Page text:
David Woolley was the planned speaker at semi-programmed meeting for worship, August 19, 2012
I’ve always loved looking at the night sky. I remember as a kid I used to lay in the grass in our back yard on summer nights, staring at the stars. Looking at all that vastness always filled me with wonder. Sometimes I’d get a tingly sense of vertigo – feeling as if my connection to the earth’s surface was tenuous and at any moment I might fall into outer space.
I read a lot of science writing. I’m especially drawn to articles about cosmology – the origins of the universe. The current most widely accepted story goes something like this:
The universe began about 14 billion years ago as a tiny point. All the stuff of the universe was somehow crammed into this cosmic egg, including the matter that makes up our Earth, and own bodies. One thing I like about this image is that, in a sense, we were all there at the very beginning.
And then this baby universe began expanding. Really fast. Faster than the speed of light. You’ve probably heard that nothing can travel faster than the speed of light. That’s true, as far as we know. But we’re not talking here about stuff traveling through space. We’re talking about space itself expanding. And space is still expanding today – in fact, the expansion seems to be accelerating.
If you have a hard time visualizing what it means for empty space to expand, you’re not alone.
We don’t know why the expansion of the universe is accelerating. We don’t know why it began expanding in the first place. We don’t know what happened before the expansion began, or if that is even a meaningful question.
From there, it only gets weirder. According to some theories, what we view as the entire universe, in all its vastness, is only one bubble in a “multiverse” – where this multiverse is like a foaming root beer float, each bubble being a separate universe, and new universes constantly being born. We can never see into the other bubbles; they might have entirely different laws of physics. Time could even run in the opposite direction.
These ideas are not proven “fact”, but neither are they just fantasy or sci fi. They’re put forth by serious scientists, who observe things in the real world that don’t seem to make any sense in our ordinary view of how things work.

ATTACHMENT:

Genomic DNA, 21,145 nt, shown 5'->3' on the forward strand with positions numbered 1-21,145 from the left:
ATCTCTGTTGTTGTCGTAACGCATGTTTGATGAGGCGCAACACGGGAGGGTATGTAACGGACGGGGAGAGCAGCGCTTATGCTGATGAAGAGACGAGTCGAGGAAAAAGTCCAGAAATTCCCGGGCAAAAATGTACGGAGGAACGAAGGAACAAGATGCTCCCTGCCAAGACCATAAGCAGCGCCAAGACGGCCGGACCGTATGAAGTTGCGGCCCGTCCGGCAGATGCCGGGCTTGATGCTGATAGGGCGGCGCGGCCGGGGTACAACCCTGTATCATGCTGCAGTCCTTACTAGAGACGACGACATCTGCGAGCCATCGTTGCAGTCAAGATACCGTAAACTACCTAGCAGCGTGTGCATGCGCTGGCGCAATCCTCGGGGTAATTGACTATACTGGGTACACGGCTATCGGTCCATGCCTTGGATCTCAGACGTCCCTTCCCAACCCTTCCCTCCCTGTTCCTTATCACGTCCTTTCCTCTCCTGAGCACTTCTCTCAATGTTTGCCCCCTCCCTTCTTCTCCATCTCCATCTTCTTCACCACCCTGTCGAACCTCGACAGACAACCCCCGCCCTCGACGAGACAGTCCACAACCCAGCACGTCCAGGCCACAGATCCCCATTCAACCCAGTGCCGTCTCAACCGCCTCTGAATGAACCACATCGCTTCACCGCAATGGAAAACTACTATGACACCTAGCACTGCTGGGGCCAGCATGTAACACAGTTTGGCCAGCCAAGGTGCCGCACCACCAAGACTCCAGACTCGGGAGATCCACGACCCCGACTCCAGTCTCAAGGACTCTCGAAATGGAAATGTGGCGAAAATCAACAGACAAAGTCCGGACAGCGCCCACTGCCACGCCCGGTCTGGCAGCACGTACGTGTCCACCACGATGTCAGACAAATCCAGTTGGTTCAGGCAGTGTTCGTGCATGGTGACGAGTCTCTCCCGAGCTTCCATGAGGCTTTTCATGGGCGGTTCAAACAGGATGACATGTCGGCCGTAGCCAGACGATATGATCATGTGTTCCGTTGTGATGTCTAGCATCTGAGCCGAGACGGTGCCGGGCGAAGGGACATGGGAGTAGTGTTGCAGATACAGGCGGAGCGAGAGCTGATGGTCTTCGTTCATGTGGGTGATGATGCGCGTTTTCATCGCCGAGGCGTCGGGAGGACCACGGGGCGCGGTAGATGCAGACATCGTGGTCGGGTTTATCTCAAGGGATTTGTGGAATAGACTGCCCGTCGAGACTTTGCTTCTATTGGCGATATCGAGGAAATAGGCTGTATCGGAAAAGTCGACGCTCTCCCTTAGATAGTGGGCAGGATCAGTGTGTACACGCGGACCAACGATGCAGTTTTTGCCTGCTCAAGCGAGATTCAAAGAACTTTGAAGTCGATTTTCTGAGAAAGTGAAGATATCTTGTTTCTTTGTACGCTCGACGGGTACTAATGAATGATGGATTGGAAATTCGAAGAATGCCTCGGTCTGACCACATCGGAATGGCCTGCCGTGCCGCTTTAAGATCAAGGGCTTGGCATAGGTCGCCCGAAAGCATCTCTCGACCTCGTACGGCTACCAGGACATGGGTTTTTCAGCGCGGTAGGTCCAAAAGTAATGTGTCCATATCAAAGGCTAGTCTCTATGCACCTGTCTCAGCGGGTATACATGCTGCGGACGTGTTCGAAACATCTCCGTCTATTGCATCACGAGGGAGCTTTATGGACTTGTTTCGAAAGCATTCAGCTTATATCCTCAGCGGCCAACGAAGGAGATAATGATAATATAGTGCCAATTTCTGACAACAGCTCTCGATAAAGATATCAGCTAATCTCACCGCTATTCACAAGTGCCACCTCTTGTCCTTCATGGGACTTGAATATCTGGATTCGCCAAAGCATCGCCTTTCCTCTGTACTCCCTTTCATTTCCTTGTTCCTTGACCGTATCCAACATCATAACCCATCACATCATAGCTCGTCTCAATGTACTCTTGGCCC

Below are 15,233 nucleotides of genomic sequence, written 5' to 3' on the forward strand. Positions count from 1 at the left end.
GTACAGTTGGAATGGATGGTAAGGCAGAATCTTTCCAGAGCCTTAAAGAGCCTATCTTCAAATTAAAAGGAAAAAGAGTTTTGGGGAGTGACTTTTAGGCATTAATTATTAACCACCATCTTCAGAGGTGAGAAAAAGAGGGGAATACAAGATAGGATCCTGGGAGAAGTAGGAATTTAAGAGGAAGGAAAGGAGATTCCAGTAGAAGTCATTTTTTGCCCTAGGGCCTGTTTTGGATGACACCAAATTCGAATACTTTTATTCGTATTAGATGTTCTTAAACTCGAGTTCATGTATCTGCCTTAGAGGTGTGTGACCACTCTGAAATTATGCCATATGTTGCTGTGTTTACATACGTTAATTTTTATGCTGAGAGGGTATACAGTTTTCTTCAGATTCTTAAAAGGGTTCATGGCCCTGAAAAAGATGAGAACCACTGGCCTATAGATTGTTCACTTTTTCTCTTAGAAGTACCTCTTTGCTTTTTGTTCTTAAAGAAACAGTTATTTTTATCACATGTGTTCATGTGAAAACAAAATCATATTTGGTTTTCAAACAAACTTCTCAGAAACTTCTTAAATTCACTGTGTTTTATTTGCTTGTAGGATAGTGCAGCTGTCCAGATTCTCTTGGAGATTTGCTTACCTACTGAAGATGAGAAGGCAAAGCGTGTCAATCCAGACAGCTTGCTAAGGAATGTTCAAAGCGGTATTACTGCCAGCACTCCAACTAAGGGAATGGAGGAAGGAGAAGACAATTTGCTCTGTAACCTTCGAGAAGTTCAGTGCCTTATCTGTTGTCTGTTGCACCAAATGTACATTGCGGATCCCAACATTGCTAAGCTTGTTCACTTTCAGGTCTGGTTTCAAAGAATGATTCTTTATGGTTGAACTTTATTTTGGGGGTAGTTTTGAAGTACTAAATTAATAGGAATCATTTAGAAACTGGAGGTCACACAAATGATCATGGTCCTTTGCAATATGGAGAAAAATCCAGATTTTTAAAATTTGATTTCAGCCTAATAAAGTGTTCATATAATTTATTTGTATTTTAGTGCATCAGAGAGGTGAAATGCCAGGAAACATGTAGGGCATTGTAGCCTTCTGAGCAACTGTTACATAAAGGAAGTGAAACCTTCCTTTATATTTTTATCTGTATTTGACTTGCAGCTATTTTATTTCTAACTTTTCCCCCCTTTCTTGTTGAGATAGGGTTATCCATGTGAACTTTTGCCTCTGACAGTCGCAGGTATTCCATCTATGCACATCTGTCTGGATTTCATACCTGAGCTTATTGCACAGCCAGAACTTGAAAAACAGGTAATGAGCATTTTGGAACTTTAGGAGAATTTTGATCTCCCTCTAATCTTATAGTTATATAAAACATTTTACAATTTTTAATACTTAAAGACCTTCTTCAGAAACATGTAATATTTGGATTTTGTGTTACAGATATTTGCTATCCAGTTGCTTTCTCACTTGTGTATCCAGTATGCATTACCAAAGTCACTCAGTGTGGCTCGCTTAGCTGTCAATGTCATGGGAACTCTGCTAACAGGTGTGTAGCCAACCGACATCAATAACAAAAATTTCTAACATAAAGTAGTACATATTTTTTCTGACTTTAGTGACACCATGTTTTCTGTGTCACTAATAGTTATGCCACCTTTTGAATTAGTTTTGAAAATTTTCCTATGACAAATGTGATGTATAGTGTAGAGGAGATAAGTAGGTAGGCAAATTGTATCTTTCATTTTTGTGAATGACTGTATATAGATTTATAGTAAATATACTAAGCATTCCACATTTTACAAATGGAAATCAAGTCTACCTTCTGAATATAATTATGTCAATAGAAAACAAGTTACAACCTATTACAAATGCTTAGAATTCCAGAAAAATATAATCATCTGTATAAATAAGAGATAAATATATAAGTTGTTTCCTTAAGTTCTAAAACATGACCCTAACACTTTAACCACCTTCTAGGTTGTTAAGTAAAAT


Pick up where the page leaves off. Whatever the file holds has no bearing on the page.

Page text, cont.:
But let’s step back from these bizarre models of multiple universes and so on, and consider what we can observe just by looking at the night sky.
In 1996, scientists pointed the Hubble space telescope at a tiny patch of sky near the Big Dipper that appeared to be totally empty – earth-based observatories couldn’t see anything there at all. If you imagine a grain of sand held out at arm’s length, that’s about how much of the sky this patch covered. They kept the Hubble watching that bit of sky continuously for 10 days to collect any feeble rays of light that might be there. And when they finally looked at the image that resulted, it showed over 3,000 galaxies just in that one little sliver of apparently empty space. 3,000 galaxies – with each galaxy containing billions of stars like our sun.
Where is God in all of this? I don’t know who, or what, God is. But a couple of things are clear. It’s clear that the universe is far more immense, and much, much stranger, than our human minds are able to perceive or comprehend. And it’s clear that although science has made amazing advances, so far it offers no definitive answer to the biggest questions: how it all began, and why we are here.
The writer Ray Bradbury died recently, and I took the opportunity to watch an interview he had given several years ago. Bradbury raised the question of why we are here, and he answered it this way:
“There’s no use having a universe, and billions of stars, there’s no use having a planet Earth, if there’s no one here to see it. You are the audience. You are here to witness, and to celebrate. You’ve got a lot to see, and a lot to celebrate.
God cries out to be saved. Whatever God is. It’s all mysterious. But we are here to be the audience to the miraculous. We are privileged.
You’re going to be alive once. You’re never coming back. Think of that. You’ve got this one chance to pay back.”
People often say that considering the vastness of the sky makes them feel small and insignificant. For me, it has exactly the opposite effect – because I realize I’m part of the universe, not separate from it. We are all connected. And we are all much, much bigger than we imagine.